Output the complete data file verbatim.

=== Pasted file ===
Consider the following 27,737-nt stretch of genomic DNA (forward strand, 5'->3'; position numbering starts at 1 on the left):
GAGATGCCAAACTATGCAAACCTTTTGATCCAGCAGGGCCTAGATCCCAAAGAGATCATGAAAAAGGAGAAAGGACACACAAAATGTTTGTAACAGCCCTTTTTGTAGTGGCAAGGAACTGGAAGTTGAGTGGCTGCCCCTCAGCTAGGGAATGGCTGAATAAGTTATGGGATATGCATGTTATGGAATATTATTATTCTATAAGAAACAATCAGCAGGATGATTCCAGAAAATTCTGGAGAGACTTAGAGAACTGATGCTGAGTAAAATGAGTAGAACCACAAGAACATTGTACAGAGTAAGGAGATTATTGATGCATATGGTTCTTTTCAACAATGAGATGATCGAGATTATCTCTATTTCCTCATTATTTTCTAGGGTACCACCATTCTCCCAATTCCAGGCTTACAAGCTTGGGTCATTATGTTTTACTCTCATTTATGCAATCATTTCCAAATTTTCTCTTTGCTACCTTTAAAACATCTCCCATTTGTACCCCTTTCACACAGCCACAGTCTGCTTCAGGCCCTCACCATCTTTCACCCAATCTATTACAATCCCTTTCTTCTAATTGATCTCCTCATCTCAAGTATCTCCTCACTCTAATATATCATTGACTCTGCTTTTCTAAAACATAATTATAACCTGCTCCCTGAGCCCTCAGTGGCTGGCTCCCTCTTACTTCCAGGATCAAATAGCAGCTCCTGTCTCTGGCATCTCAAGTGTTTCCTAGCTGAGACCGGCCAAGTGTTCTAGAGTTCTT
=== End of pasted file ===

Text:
Consider the following 27,737-nt stretch of genomic DNA (forward strand, 5'->3'; position numbering starts at 1 on the left):
GAGATGCCAAACTATGCAAACCTTTTGATCCAGCAGGGCCTAGATCCCAAAGAGATCATGAAAAAGGAGAAAGGACACACAAAATGTTTGTAACAGCCCTTTTTGTAGTGGCAAGGAACTGGAAGTTGAGTGGCTGCCCCTCAGCTAGGGAATGGCTGAATAAGTTATGGGATATGCATGTTATGGAATATTATTATTCTATAAGAAACAATCAGCAGGATGATTCCAGAAAATTCTGGAGAGACTTAGAGAACTGATGCTGAGTAAAATGAGTAGAACCACAAGAACATTGTACAGAGTAAGGAGATTATTGATGCATATGGTTCTTTTCAACAATGAGATGATCGAGATTATCTCTATTTCCTCATTATTTTCTAGGGTACCACCATTCTCCCAATTCCAGGCTTACAAGCTTGGGTCATTATGTTTTACTCTCATTTATGCAATCATTTCCAAATTTTCTCTTTGCTACCTTTAAAACATCTCCCATTTGTACCCCTTTCACACAGCCACAGTCTGCTTCAGGCCCTCACCATCTTTCACCCAATCTATTACAATCCCTTTCTTCTAATTGATCTCCTCATCTCAAGTATCTCCTCACTCTAATATATCATTGACTCTGCTTTTCTAAAACATAATTATAACCTGCTCCCTGAGCCCTCAGTGGCTGGCTCCCTCTTACTTCCAGGATCAAATAGCAGCTCCTGTCTCTGGCATCTCAAGTGTTTCCTAGCTGAGACCGGCCAAGTGTTCTAGAGTTCTT